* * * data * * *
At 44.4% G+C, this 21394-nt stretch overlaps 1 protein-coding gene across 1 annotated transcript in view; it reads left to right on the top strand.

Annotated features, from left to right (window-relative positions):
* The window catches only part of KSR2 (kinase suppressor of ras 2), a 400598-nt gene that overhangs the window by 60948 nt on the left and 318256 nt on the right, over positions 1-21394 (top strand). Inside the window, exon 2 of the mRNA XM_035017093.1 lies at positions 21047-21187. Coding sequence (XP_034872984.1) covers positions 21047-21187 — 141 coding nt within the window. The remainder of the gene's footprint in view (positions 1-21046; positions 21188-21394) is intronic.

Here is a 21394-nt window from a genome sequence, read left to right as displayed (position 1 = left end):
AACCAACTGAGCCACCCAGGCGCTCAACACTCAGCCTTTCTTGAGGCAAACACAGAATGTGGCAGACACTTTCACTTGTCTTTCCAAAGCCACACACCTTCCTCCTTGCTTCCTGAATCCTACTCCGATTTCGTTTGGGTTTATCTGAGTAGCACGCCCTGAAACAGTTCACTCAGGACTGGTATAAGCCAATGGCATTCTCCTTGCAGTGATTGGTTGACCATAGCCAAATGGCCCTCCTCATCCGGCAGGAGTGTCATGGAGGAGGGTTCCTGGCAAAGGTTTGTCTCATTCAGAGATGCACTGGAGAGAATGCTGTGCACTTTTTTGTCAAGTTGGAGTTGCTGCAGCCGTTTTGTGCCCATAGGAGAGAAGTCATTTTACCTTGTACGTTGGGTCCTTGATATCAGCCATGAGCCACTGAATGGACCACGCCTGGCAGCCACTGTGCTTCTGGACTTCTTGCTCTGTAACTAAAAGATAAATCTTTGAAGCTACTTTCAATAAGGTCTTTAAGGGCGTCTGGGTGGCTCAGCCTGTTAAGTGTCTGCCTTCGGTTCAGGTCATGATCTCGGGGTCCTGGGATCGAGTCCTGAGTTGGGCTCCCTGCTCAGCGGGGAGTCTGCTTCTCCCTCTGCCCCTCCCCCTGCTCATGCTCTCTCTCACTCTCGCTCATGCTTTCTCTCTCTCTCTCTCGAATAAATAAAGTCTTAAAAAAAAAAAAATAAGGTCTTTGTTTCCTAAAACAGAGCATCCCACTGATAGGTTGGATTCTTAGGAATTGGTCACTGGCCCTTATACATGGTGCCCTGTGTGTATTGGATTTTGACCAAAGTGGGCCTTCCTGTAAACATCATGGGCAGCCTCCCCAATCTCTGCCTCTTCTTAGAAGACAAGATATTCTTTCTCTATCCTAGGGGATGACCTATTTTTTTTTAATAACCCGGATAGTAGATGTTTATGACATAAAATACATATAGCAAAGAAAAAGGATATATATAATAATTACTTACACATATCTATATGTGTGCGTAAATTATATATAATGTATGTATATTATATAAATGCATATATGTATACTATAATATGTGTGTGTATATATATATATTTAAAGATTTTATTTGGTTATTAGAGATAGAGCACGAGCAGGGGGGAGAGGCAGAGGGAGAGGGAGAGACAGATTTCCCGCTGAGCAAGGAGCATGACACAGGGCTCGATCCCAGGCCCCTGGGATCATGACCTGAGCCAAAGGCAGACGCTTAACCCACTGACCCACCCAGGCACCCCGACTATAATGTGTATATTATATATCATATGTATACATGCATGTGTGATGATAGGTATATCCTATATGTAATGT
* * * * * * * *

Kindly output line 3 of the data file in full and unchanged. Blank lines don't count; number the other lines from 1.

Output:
* The window catches only part of KSR2 (kinase suppressor of ras 2), a 400598-nt gene that overhangs the window by 60948 nt on the left and 318256 nt on the right, over positions 1-21394 (top strand). Inside the window, exon 2 of the mRNA XM_035017093.1 lies at positions 21047-21187. Coding sequence (XP_034872984.1) covers positions 21047-21187 — 141 coding nt within the window. The remainder of the gene's footprint in view (positions 1-21046; positions 21188-21394) is intronic.